Flannery: In Code

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Sarah Flannery, with David Flannery, In Code : A Mathematical Journey. New York : Workman Publishers, 2001. ix+ 341 pages, with appendices, bibliography, and index; illustrated with photographs.

This is a "memoir with mathematics" of Sarah Flannery, who won an Intel Excellence Award in 1998, (at the 1998 Irish Young Scientist Exhibition), the Irish Young Scientist award in 1999, and a European Union Young Scientist first-place award, also in 1999. Her project, in cryptography, included the invention of what she called the Cayley-Purser algorithm for cryptographic encoding and decoding, its implementation, and a mathematical analysis of its operation, efficiency, and security. Living in Cork, Ireland with her family, she was about 16 at the time.

She became a media sensation at the time; it was big news and something that captured the imagination of newspaper readers in Ireland and around the world. Why? Perhaps because Sarah has a very engaging personality, perhaps because cryptography sounds so recondite and distant from everyday experience, perhaps because headlines proclaimed that her discovery was certain to make her a millionaire. Whatever. We, the reader, can certainly be happy that the publicity is undoubtedly what led to the book contract under which Sarah wrote this remarkable book.

The blurb approach would say that this book is Sarah Flannery's personal telling of the story of her long road to winning the Young Scientist Awards. That's fine so far as it goes, I suppose, but it doesn't make the book sound nearly so interesting as it really is. There is personal story here and Sarah tells it simply, with a good chunk of suspense but only a little ego. A big part of the book, at the beginning, is what Sarah calls "early influences", in which she gives credit for her interest and facility with mathematics to the fun her father created for her and her brothers with continual mathematical puzzles on the chalkboard in their dining room.

Some readers may be intimidated by the discussion of the puzzles and then, later, the presentation of mathematical ideas at the core of cryptography, but Sarah offers at least two ways past that intimidation. One is her obvious enthusiasm for the ideas involved; she wants to share the fun she gets from thinking about these things with her readers and her enthusiasm is quite infectious. Second is that she really wants people to understand along with her—she's not out to impress and her explanations are clear and without extraneous complications. Overall I found her writing voice very engaging, even when she complained about the chore of actually writing it all down in this book!

Part of the success of a book meant as an introduction to a scientific topic lies in the author's ability to convey to the reader the thrill of personal discovery that comes when one is learning exciting new ideas. This book is a brilliant example of doing it very well.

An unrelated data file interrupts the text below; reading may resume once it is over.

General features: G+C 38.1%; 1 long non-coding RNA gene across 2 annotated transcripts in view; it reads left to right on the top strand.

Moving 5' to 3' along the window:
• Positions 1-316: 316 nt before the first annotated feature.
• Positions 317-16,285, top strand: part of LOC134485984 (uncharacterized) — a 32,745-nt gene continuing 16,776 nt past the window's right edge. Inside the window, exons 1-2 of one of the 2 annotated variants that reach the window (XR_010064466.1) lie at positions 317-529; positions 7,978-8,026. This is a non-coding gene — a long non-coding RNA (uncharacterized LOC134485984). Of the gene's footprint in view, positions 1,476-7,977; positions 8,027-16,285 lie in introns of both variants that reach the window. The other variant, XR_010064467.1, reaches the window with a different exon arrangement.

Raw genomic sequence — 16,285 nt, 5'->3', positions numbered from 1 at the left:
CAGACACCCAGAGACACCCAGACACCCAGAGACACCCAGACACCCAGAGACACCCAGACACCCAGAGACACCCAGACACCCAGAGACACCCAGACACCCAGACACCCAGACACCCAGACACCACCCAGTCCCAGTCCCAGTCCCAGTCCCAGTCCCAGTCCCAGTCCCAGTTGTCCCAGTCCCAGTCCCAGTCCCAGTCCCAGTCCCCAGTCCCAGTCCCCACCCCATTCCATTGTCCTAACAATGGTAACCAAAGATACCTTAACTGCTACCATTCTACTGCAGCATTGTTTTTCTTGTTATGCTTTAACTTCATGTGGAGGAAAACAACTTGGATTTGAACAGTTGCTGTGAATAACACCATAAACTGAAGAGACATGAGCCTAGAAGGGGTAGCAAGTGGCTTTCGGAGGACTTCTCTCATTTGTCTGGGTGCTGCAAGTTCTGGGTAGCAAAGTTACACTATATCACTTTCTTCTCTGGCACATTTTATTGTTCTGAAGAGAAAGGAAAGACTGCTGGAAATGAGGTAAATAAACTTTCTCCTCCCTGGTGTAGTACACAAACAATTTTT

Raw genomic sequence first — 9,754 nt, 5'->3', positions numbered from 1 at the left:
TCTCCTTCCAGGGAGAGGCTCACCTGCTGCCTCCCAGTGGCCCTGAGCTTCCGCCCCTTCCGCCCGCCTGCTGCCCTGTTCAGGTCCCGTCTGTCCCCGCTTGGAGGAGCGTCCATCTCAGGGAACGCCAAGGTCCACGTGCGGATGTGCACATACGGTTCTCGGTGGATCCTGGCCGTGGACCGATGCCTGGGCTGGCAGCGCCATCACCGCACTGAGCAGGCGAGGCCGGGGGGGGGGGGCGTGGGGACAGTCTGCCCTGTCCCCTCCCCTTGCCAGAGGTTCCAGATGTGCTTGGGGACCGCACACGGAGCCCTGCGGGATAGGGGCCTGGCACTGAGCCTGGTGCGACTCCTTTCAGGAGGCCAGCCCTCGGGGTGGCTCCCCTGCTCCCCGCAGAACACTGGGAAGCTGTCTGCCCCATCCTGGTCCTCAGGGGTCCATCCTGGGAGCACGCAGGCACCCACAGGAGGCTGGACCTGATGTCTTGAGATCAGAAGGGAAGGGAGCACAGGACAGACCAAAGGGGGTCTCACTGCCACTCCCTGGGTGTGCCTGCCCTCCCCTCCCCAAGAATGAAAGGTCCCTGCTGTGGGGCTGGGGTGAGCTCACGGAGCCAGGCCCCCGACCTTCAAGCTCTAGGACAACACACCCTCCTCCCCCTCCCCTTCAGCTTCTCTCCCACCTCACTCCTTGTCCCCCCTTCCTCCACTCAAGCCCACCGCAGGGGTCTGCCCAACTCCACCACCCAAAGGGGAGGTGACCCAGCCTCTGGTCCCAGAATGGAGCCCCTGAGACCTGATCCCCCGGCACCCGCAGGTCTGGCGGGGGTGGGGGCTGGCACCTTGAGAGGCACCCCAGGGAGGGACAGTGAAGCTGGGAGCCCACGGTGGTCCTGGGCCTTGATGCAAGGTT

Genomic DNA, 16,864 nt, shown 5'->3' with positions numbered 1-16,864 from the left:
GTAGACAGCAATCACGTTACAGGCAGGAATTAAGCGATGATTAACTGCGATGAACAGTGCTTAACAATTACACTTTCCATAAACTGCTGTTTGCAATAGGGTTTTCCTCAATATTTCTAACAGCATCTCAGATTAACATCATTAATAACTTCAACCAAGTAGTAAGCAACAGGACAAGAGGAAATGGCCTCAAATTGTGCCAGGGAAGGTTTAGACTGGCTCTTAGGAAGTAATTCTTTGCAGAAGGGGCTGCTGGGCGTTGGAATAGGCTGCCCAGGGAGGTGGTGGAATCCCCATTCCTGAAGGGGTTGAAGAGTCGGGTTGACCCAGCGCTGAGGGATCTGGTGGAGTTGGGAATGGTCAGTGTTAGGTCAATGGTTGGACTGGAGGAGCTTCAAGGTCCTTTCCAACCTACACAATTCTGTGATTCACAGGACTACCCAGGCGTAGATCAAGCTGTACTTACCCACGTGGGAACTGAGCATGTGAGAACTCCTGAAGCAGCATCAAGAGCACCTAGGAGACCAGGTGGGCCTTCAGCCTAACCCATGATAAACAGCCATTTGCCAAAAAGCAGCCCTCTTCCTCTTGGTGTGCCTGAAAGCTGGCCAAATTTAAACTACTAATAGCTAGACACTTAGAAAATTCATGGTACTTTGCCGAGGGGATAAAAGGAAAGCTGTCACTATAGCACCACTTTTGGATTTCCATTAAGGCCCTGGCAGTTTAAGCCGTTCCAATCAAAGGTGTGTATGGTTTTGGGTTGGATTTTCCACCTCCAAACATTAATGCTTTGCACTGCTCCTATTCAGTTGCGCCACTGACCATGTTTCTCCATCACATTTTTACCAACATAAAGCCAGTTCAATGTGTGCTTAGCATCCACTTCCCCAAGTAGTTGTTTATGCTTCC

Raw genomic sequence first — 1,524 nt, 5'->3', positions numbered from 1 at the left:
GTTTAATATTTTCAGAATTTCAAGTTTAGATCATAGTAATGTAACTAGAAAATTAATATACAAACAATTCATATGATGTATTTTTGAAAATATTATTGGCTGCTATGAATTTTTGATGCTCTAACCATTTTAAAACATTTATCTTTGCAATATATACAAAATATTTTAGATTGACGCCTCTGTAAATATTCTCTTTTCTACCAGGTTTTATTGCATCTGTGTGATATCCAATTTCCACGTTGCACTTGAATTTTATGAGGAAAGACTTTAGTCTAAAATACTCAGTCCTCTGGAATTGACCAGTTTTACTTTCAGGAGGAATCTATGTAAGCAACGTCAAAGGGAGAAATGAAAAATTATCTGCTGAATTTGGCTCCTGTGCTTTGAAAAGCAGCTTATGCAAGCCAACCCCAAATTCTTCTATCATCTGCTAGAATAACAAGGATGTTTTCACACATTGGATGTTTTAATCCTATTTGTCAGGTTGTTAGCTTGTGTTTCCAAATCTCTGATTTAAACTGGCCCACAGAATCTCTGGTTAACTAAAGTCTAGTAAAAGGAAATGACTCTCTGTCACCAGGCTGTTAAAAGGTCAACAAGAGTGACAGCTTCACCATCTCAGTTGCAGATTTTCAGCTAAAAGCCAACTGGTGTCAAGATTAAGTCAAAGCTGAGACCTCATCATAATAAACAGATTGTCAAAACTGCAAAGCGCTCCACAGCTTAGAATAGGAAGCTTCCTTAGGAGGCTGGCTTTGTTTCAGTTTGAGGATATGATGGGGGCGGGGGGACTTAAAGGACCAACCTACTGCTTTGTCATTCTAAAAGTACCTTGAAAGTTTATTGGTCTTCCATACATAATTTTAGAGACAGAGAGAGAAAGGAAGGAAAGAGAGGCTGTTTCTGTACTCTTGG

Here she talks about the appeal of puzzles and then something more to the point and that the mathematically anxious reader needs to take to heart: reading mathematics is something that comes easily to very few people. Even people who are good at math (and science) need to read slowly and think about what they are reading when they read math and science, because it takes time to absorb the ideas that are being written about.

Puzzles, like humor, have a universal appeal and know of no boundaries—cultural, educational or otherwise. People of all ages and levels of education are attracted to the puzzle as they are to the joke. In a sense, there is an affinity between the two in that a vital ingredients of both is the element of surprise. No problem is worthy of the name "puzzle" if its solution is obvious, just as the joke whose punch line is easily anticipated is soon forgotten. The true puzzle should be accessible to all; its solution should require no special knowledge other than, at times, the rudiments of arithmetic and algebra. It is perhaps the unconscious feeling that we all start out equal that gives puzzles their charm.

Later, when the cryptographic project Dad mentioned in the foreword became the subject of media attention, someone asked me how I had the confidence to undertake something requiring an understanding of mathematics that many would think beyond the comprehension of secondary school students. I spontaneously replied that we were given puzzles at home on an almost weekly basis from an early age, unintentionally suggesting that this was the reason I didn't feel intimidated by mathematics. But, of course, this isn't entirely true: I'm intimidated by math the same way other people are, when they cannot make head or tail of what they're hearing or reading. It may be that this happens less often to me than to others as a result of thinking habits I acquired through puzzle-solving, but I have the same trouble as the other students whenever the math we're being taught is a little over our heads. The one thing I will say about Dad's giving of puzzles (which he continues to do to this day) is that by so doing neither he nor Mom prescribes boundaries on what they think we can or cannot do. [p. 30]

I don't want to sound stereotypical by suggesting that young people would benefit from reading this book because it was written by a young person, but I think it's true in this case. Sarah's writing inspires and informs; I expect it would be very useful if readers got to it before their own math anxieties developed, because reading it might very well get them past some of their own fears and lack of confidence.

-- Notes by JNS

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